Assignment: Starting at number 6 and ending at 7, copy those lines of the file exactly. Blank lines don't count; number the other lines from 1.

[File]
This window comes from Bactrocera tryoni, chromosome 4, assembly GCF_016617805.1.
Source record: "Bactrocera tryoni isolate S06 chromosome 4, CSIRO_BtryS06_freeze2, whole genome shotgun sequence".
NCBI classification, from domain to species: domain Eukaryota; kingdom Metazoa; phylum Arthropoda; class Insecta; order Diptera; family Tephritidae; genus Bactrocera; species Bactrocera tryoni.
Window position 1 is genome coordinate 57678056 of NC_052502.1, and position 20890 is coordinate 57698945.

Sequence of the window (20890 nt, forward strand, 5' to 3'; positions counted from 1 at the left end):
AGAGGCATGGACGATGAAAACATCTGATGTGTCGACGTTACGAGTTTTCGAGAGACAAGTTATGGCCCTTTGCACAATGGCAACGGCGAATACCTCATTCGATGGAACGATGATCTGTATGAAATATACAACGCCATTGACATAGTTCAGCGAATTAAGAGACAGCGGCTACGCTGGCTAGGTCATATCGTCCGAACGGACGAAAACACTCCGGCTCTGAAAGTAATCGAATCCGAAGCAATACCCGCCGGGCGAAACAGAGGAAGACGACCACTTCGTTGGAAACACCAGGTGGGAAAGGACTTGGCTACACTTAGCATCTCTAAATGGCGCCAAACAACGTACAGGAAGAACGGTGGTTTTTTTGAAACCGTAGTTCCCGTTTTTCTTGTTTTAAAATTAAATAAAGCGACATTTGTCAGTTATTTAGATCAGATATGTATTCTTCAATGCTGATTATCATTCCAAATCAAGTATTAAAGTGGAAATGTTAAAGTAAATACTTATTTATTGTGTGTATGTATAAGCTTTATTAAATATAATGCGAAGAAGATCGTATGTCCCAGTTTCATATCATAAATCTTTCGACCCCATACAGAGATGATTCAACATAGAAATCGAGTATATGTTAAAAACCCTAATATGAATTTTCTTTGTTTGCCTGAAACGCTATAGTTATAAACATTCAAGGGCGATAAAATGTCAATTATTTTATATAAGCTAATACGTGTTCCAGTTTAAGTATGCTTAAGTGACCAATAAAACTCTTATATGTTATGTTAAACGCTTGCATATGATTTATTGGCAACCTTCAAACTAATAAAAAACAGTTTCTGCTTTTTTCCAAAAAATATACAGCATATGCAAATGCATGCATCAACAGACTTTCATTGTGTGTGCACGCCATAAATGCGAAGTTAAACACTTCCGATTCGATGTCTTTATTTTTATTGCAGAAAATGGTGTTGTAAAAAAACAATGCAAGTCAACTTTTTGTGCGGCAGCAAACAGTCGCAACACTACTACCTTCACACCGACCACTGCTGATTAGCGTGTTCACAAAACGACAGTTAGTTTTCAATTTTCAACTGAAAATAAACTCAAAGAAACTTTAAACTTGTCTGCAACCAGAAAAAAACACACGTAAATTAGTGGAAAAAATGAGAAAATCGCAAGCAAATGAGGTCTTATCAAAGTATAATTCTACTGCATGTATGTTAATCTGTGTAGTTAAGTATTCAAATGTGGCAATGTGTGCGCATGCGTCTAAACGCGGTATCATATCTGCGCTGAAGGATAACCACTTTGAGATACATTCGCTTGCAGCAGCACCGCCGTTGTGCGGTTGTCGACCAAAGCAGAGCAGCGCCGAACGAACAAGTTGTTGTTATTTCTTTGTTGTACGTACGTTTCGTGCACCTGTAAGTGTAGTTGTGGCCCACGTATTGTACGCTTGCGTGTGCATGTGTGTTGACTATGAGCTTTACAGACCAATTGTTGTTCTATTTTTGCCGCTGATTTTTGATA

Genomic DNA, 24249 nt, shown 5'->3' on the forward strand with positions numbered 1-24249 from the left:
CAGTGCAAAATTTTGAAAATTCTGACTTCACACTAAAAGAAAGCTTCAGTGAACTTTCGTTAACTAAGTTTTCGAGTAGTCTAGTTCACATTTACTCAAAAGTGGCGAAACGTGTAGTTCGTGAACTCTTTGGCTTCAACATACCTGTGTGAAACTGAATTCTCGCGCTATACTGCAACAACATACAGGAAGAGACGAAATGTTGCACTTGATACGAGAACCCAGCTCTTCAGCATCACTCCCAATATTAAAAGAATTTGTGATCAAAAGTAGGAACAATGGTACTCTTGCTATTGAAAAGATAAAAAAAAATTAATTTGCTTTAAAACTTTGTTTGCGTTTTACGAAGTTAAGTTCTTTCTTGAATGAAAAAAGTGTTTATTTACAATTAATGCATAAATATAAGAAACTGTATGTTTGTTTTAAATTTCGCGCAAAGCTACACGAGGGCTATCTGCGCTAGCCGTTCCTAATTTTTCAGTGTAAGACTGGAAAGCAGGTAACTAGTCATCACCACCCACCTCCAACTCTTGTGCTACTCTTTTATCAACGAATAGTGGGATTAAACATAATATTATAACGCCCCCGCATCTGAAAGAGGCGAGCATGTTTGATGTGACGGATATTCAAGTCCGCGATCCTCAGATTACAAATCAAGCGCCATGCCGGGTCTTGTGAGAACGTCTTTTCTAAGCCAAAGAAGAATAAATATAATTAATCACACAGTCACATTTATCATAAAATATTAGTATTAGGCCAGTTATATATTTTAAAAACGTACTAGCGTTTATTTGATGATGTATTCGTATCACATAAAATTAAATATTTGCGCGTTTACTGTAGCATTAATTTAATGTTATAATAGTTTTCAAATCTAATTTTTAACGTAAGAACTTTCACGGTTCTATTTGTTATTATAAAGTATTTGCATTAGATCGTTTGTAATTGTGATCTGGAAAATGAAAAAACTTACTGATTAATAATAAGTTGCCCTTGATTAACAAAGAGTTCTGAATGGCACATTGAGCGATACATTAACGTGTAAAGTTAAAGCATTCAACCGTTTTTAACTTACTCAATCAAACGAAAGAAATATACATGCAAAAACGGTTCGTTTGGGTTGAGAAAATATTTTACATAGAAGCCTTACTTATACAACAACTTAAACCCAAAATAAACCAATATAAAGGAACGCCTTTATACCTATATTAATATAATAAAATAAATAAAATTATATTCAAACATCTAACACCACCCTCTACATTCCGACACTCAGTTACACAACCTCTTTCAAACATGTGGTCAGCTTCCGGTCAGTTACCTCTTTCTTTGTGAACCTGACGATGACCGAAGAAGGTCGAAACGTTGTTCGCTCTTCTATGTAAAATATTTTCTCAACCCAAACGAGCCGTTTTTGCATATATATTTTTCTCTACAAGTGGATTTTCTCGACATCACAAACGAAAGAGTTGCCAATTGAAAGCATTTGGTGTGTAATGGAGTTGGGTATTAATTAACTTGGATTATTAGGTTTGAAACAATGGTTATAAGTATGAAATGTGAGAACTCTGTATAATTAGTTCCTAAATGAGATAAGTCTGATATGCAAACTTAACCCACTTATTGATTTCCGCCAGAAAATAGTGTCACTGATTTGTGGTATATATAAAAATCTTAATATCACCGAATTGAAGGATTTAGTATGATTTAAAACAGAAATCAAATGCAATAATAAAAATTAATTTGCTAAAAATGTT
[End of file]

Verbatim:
AGAGGCATGGACGATGAAAACATCTGATGTGTCGACGTTACGAGTTTTCGAGAGACAAGTTATGGCCCTTTGCACAATGGCAACGGCGAATACCTCATTCGATGGAACGATGATCTGTATGAAATATACAACGCCATTGACATAGTTCAGCGAATTAAGAGACAGCGGCTACGCTGGCTAGGTCATATCGTCCGAACGGACGAAAACACTCCGGCTCTGAAAGTAATCGAATCCGAAGCAATACCCGCCGGGCGAAACAGAGGAAGACGACCACTTCGTTGGAAACACCAGGTGGGAAAGGACTTGGCTACACTTAGCATCTCTAAATGGCGCCAAACAACGTACAGGAAGAACGGTGGTTTTTTTGAAACCGTAGTTCCCGTTTTTCTTGTTTTAAAATTAAATAAAGCGACATTTGTCAGTTATTTAGATCAGATATGTATTCTTCAATGCTGATTATCATTCCAAATCAAGTATTAAAGTGGAAATGTTAAAGTAAATACTTATTTATTGTGTGTATGTATAAGCTTTATTAAATATAATGCGAAGAAGATCGTATGTCCCAGTTTCATATCATAAATCTTTCGACCCCATACAGAGATGATTCAACATAGAAATCGAGTATATGTTAAAAACCCTAATATGAATTTTCTTTGTTTGCCTGAAACGCTATAGTTATAAACATTCAAGGGCGATAAAATGTCAATTATTTTATATAAGCTAATACGTGTTCCAGTTTAAGTATGCTTAAGTGACCAATAAAACTCTTATATGTTATGTTAAACGCTTGCATATGATTTATTGGCAACCTTCAAACTAATAAAAAACAGTTTCTGCTTTTTTCCAAAAAATATACAGCATATGCAAATGCATGCATCAACAGACTTTCATTGTGTGTGCACGCCATAAATGCGAAGTTAAACACTTCCGATTCGATGTCTTTATTTTTATTGCAGAAAATGGTGTTGTAAAAAAACAATGCAAGTCAACTTTTTGTGCGGCAGCAAACAGTCGCAACACTACTACCTTCACACCGACCACTGCTGATTAGCGTGTTCACAAAACGACAGTTAGTTTTCAATTTTCAACTGAAAATAAACTCAAAGAAACTTTAAACTTGTCTGCAACCAGAAAAAAACACACGTAAATTAGTGGAAAAAATGAGAAAATCGCAAGCAAATGAGGTCTTATCAAAGTATAATTCTACTGCATGTATGTTAATCTGTGTAGTTAAGTATTCAAATGTGGCAATGTGTGCGCATGCGTCTAAACGCGGTATCATATCTGCGCTGAAGGATAACCACTTTGAGATACATTCGCTTGCAGCAGCACCGCCGTTGTGCGGTTGTCGACCAAAGCAGAGCAGCGCCGAACGAACAAGTTGTTGTTATTTCTTTGTTGTACGTACGTTTCGTGCACCTGTAAGTGTAGTTGTGGCCCACGTATTGTACGCTTGCGTGTGCATGTGTGTTGACTATGAGCTTTACAGACCAATTGTTGTTCTATTTTTGCCGCTGATTTTTGATA

Genomic DNA, 24249 nt, shown 5'->3' on the forward strand with positions numbered 1-24249 from the left: